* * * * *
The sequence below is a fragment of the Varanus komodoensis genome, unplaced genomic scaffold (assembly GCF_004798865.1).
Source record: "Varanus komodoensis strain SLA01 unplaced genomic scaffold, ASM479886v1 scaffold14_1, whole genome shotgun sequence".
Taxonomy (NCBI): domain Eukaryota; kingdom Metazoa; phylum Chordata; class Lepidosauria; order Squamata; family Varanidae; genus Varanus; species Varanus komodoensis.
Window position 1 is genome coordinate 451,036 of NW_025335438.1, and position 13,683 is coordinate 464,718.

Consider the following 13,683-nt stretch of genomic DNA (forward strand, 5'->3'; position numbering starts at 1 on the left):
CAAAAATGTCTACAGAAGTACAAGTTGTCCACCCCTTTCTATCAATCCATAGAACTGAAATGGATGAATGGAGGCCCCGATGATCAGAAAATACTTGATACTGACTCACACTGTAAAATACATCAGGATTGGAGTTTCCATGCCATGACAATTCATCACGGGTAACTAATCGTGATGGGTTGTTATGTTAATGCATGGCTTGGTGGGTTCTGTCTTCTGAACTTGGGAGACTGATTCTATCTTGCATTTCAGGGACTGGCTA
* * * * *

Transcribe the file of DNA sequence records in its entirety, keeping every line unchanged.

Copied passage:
The sequence below is a fragment of the Varanus komodoensis genome, unplaced genomic scaffold (assembly GCF_004798865.1).
Source record: "Varanus komodoensis strain SLA01 unplaced genomic scaffold, ASM479886v1 scaffold14_1, whole genome shotgun sequence".
Taxonomy (NCBI): domain Eukaryota; kingdom Metazoa; phylum Chordata; class Lepidosauria; order Squamata; family Varanidae; genus Varanus; species Varanus komodoensis.
Window position 1 is genome coordinate 451,036 of NW_025335438.1, and position 13,683 is coordinate 464,718.

Consider the following 13,683-nt stretch of genomic DNA (forward strand, 5'->3'; position numbering starts at 1 on the left):
CAAAAATGTCTACAGAAGTACAAGTTGTCCACCCCTTTCTATCAATCCATAGAACTGAAATGGATGAATGGAGGCCCCGATGATCAGAAAATACTTGATACTGACTCACACTGTAAAATACATCAGGATTGGAGTTTCCATGCCATGACAATTCATCACGGGTAACTAATCGTGATGGGTTGTTATGTTAATGCATGGCTTGGTGGGTTCTGTCTTCTGAACTTGGGAGACTGATTCTATCTTGCATTTCAGGGACTGGCTA